Athletes are performers, more like actors than anything. And what liars they are. All those interviews where the star says the only thing that matters is that the team wins, well, that's pretty much not true. Sure, they'd rather be on a good team than a bad one -- like actors who would rather be in a hit than a flop. But their own performance is what matters. In a way, actors are more honest than athletes. They'll tell you they're out for themselves.
I don't point fingers at the attitude. Me first makes the best kind of career sense. Hitting fifty home runs a year, or scoring fifty goals, will get you into the Hall of Fame even if your team stays in last place. Letting the ball or the other guy get by you on a regular basis will get you fired. (Some actors lift every scene they are even, even if the play or movie is a turkey. These are the actors who will get phone calls from their agents.)
All right, so this is not a giant insight. But I was interested to learn how far back me first goes. I was in the car with my son Ed the other day, driving home from his soccer game. (Quick sidebar here. What a fine thing to watch your kids play organized sports. Especially small-potatoes organized sports -- house leagues, intermurals, that kind of thing. The couple of hours on the sidelines chatting with the other parents while the little folks scoot up and down the field or the ice is, well, stolen time. Fire from heaven. Savour it, even if you are behind on a deadline - say - and should be writing. On the ride home you talk about the game, but also about music and friends and ice cream. The whole experience is intimate, warm, precious. ) Sorry, got a bit carried away there. Back to Ed. His team is not very good, and they lost the game, as they tend to do. But he was pleased with himself, and his good mood filled the car, kind of like the familiar smell of his soccer socks (I will not wax romantic here). I congratulated him on his performance, but, Would you rather win? I asked. He frowned and said, Yeah. (Parents -- what idiots). Would you rather win, even though you yourself played badly? I asked. He blinked, considered, shook his head. How come? We were listening to a mix CD Thea made for the car last summer, and Queen's "Good Old Fashioned Loverboy" came on. He turned it up. How come? I asked again. Are you worried about letting the team down? Or letting (my voice went deep and meaningful here -- radio DJ or guidance counsellor) yourself down?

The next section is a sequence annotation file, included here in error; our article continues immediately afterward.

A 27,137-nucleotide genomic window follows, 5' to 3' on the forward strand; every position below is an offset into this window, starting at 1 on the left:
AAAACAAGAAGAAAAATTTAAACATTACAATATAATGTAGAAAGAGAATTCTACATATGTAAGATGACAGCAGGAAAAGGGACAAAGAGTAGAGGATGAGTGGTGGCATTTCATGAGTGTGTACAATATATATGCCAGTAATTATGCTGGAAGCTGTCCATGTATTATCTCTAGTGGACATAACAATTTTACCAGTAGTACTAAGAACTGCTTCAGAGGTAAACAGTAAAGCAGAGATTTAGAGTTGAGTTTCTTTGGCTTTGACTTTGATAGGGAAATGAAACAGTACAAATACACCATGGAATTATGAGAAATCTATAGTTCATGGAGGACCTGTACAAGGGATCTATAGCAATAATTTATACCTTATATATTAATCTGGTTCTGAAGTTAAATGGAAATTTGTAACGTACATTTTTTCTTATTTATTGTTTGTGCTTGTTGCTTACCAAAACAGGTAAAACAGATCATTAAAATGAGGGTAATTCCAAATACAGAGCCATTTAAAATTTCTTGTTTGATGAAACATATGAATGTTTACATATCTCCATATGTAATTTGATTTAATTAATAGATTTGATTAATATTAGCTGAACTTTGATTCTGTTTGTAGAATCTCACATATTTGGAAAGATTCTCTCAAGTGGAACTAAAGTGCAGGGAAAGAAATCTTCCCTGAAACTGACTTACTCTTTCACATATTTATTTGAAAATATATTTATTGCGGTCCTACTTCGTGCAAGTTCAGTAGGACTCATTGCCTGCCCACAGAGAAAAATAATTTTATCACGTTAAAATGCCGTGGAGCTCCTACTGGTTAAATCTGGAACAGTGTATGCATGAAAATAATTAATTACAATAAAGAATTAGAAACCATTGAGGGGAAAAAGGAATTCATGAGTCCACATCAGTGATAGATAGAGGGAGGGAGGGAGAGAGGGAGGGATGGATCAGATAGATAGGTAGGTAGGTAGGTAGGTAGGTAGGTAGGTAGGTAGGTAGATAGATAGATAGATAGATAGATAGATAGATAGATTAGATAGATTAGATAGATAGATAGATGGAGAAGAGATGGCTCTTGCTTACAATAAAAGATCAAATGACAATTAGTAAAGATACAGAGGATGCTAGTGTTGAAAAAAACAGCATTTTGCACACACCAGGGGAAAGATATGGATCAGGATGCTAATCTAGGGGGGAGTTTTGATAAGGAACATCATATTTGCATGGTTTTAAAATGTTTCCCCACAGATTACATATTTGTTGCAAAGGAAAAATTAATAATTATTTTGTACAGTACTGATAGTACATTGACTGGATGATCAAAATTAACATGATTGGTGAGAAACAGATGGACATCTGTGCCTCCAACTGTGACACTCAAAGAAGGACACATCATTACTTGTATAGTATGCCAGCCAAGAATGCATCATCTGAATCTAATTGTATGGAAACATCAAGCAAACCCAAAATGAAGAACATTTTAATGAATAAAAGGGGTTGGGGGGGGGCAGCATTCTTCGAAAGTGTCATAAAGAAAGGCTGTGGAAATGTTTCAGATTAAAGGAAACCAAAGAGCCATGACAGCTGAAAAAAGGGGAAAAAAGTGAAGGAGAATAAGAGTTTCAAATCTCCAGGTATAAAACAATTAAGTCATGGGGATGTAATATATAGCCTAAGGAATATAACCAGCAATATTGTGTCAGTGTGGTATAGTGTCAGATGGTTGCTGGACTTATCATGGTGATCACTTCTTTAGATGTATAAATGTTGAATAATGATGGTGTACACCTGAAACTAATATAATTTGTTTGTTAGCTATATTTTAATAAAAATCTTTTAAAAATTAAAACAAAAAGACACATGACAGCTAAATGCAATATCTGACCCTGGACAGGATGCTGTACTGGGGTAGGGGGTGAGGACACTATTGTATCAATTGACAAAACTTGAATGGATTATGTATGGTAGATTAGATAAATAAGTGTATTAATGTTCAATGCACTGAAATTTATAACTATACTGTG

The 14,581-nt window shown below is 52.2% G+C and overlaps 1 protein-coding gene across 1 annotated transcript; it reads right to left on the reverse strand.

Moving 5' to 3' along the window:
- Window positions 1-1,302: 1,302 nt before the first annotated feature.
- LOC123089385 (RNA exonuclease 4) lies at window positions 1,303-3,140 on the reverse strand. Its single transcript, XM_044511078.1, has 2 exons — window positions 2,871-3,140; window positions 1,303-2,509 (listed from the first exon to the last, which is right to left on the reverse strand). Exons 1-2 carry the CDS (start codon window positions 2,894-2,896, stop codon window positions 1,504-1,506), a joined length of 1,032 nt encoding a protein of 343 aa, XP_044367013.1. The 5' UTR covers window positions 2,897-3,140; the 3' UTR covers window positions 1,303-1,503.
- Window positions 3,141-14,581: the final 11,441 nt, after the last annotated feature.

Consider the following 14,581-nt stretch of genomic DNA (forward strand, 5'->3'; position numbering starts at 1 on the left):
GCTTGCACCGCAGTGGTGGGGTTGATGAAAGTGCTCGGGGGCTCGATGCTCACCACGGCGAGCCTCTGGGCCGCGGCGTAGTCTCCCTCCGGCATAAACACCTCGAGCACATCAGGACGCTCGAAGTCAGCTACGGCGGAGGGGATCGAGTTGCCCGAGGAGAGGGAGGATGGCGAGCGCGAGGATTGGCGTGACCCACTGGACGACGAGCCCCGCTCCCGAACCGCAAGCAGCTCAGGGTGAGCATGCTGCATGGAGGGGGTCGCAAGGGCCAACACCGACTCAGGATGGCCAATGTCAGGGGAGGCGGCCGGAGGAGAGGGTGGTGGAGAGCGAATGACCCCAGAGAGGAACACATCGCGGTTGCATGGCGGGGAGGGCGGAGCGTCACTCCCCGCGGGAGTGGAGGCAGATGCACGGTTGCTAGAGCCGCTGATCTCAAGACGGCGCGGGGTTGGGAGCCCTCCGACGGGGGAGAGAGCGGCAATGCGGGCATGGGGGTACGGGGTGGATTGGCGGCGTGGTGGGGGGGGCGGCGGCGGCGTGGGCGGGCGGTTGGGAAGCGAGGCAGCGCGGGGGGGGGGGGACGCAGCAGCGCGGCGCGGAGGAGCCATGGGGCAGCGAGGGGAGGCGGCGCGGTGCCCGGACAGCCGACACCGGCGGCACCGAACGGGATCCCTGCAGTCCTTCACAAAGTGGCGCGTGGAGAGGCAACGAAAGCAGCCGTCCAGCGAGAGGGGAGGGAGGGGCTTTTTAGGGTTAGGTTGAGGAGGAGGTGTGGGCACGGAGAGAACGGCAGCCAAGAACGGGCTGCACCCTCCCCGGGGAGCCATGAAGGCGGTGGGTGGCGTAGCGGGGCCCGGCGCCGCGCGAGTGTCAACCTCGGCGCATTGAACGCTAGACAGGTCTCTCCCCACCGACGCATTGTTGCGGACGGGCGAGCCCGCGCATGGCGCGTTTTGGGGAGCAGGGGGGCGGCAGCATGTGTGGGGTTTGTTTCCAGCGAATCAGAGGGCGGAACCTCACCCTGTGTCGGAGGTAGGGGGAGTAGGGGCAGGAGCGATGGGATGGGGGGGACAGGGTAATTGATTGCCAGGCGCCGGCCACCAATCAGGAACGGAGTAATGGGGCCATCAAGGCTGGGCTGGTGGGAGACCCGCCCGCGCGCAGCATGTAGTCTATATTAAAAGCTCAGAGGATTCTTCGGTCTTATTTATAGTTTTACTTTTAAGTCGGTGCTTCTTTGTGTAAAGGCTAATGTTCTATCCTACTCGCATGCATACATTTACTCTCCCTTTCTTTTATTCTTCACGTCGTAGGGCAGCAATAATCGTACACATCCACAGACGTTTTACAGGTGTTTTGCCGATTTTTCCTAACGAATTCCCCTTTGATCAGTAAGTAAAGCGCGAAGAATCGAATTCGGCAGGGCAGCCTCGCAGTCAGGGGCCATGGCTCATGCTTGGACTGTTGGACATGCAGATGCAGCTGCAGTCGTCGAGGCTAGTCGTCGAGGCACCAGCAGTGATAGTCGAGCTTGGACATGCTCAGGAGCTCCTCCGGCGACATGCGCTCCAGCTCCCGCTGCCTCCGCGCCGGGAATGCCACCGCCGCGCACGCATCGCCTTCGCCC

Ed laughed. I just don't like to screw up, he said, and we sang the next verse along with the band.